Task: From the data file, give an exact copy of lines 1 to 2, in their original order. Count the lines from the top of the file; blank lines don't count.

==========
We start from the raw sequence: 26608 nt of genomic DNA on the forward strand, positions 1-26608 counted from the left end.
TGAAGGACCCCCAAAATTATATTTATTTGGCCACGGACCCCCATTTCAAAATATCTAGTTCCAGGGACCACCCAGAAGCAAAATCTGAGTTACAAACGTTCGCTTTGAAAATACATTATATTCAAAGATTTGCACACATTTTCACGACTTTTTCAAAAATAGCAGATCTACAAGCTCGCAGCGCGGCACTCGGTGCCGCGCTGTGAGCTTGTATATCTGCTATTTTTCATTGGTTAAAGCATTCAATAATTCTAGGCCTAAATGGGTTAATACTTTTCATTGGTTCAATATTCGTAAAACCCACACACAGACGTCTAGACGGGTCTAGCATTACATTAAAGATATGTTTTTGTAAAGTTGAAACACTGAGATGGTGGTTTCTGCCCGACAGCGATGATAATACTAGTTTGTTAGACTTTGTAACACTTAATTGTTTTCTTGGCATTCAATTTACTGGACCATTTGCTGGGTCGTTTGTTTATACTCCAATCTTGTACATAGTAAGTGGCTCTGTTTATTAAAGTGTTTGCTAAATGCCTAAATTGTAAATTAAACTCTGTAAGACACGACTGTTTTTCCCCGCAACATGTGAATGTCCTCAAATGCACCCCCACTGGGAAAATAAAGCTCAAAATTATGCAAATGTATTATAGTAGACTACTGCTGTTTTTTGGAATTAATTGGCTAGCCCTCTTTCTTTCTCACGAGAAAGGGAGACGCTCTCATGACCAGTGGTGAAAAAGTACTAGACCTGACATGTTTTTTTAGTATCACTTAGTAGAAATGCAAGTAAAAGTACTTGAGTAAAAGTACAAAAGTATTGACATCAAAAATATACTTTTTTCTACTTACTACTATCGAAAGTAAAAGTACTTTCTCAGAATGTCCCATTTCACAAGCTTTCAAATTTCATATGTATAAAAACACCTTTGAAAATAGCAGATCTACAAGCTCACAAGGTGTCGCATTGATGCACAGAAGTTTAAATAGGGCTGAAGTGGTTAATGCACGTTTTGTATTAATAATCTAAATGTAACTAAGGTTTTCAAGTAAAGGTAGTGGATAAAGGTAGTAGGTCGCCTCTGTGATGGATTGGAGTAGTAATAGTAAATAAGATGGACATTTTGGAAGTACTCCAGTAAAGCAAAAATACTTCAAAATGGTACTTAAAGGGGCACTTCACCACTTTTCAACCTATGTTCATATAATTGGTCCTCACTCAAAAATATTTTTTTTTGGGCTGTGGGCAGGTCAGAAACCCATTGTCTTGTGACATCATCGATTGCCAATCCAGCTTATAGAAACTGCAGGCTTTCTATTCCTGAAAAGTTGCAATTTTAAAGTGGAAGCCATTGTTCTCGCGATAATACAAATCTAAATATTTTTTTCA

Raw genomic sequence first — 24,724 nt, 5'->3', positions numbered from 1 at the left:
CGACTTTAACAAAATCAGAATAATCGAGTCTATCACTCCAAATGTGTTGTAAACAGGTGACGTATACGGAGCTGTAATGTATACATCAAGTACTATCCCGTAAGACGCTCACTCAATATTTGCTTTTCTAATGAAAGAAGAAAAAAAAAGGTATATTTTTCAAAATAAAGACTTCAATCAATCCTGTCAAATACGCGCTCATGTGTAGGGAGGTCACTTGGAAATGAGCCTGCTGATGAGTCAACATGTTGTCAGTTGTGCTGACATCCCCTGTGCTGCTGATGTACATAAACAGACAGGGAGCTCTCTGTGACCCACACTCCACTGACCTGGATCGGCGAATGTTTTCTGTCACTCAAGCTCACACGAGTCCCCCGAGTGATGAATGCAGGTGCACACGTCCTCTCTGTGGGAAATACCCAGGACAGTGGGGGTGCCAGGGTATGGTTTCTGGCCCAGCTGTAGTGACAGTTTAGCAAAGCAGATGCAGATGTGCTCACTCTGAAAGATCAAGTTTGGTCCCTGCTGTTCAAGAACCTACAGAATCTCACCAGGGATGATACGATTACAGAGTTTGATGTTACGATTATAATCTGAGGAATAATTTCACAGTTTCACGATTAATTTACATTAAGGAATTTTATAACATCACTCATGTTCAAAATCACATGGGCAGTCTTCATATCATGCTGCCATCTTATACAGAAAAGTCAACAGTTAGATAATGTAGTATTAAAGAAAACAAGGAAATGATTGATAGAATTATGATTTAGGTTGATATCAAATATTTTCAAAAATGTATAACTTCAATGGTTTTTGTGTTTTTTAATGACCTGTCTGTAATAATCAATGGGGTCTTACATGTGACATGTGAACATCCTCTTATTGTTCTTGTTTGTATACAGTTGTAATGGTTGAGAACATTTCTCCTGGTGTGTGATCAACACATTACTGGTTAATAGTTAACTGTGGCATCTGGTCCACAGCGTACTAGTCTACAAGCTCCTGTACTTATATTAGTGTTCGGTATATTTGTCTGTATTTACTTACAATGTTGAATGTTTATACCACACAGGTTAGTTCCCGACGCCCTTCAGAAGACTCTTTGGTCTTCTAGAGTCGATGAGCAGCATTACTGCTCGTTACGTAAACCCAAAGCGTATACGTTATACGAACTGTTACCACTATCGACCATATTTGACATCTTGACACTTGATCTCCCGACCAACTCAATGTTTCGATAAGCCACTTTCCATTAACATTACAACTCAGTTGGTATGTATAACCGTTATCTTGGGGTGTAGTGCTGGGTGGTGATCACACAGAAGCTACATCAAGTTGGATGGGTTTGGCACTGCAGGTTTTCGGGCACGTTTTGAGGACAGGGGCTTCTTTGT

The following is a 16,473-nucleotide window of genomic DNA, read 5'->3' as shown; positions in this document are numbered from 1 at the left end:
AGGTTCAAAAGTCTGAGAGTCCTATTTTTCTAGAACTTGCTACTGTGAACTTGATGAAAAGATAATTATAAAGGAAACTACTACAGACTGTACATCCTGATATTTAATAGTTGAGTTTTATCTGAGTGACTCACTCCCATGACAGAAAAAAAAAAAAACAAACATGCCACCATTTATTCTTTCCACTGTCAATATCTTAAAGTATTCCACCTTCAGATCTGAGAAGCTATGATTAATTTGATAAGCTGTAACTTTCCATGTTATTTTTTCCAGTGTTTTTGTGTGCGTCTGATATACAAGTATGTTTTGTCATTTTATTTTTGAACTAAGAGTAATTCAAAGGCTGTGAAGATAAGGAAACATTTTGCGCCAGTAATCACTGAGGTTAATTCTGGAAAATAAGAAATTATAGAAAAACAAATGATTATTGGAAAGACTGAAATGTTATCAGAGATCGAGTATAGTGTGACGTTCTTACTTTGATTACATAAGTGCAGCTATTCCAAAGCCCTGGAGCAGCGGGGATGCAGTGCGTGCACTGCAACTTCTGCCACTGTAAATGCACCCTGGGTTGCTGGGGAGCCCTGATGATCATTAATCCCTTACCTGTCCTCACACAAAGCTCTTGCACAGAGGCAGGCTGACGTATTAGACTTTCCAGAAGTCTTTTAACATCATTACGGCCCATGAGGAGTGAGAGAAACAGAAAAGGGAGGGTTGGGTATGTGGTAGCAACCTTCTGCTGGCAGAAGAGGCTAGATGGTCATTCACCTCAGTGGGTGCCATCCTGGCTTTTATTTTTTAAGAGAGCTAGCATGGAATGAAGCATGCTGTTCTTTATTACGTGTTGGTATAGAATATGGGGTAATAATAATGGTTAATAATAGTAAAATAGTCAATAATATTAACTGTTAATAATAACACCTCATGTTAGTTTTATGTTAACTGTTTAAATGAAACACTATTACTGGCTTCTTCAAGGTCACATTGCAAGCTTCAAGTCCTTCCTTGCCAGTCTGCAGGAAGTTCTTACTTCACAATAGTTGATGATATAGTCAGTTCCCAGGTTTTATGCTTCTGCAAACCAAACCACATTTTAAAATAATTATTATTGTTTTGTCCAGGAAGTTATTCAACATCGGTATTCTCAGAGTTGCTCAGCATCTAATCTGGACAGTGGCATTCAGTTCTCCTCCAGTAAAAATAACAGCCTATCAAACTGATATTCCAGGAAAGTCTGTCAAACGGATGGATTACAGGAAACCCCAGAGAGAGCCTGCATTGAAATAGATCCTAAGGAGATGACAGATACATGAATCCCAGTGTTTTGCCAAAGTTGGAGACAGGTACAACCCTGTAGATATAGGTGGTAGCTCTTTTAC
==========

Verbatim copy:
We start from the raw sequence: 26608 nt of genomic DNA on the forward strand, positions 1-26608 counted from the left end.
TGAAGGACCCCCAAAATTATATTTATTTGGCCACGGACCCCCATTTCAAAATATCTAGTTCCAGGGACCACCCAGAAGCAAAATCTGAGTTACAAACGTTCGCTTTGAAAATACATTATATTCAAAGATTTGCACACATTTTCACGACTTTTTCAAAAATAGCAGATCTACAAGCTCGCAGCGCGGCACTCGGTGCCGCGCTGTGAGCTTGTATATCTGCTATTTTTCATTGGTTAAAGCATTCAATAATTCTAGGCCTAAATGGGTTAATACTTTTCATTGGTTCAATATTCGTAAAACCCACACACAGACGTCTAGACGGGTCTAGCATTACATTAAAGATATGTTTTTGTAAAGTTGAAACACTGAGATGGTGGTTTCTGCCCGACAGCGATGATAATACTAGTTTGTTAGACTTTGTAACACTTAATTGTTTTCTTGGCATTCAATTTACTGGACCATTTGCTGGGTCGTTTGTTTATACTCCAATCTTGTACATAGTAAGTGGCTCTGTTTATTAAAGTGTTTGCTAAATGCCTAAATTGTAAATTAAACTCTGTAAGACACGACTGTTTTTCCCCGCAACATGTGAATGTCCTCAAATGCACCCCCACTGGGAAAATAAAGCTCAAAATTATGCAAATGTATTATAGTAGACTACTGCTGTTTTTTGGAATTAATTGGCTAGCCCTCTTTCTTTCTCACGAGAAAGGGAGACGCTCTCATGACCAGTGGTGAAAAAGTACTAGACCTGACATGTTTTTTTAGTATCACTTAGTAGAAATGCAAGTAAAAGTACTTGAGTAAAAGTACAAAAGTATTGACATCAAAAATATACTTTTTTCTACTTACTACTATCGAAAGTAAAAGTACTTTCTCAGAATGTCCCATTTCACAAGCTTTCAAATTTCATATGTATAAAAACACCTTTGAAAATAGCAGATCTACAAGCTCACAAGGTGTCGCATTGATGCACAGAAGTTTAAATAGGGCTGAAGTGGTTAATGCACGTTTTGTATTAATAATCTAAATGTAACTAAGGTTTTCAAGTAAAGGTAGTGGATAAAGGTAGTAGGTCGCCTCTGTGATGGATTGGAGTAGTAATAGTAAATAAGATGGACATTTTGGAAGTACTCCAGTAAAGCAAAAATACTTCAAAATGGTACTTAAAGGGGCACTTCACCACTTTTCAACCTATGTTCATATAATTGGTCCTCACTCAAAAATATTTTTTTTTGGGCTGTGGGCAGGTCAGAAACCCATTGTCTTGTGACATCATCGATTGCCAATCCAGCTTATAGAAACTGCAGGCTTTCTATTCCTGAAAAGTTGCAATTTTAAAGTGGAAGCCATTGTTCTCGCGATAATACAAATCTAAATATTTTTTTCA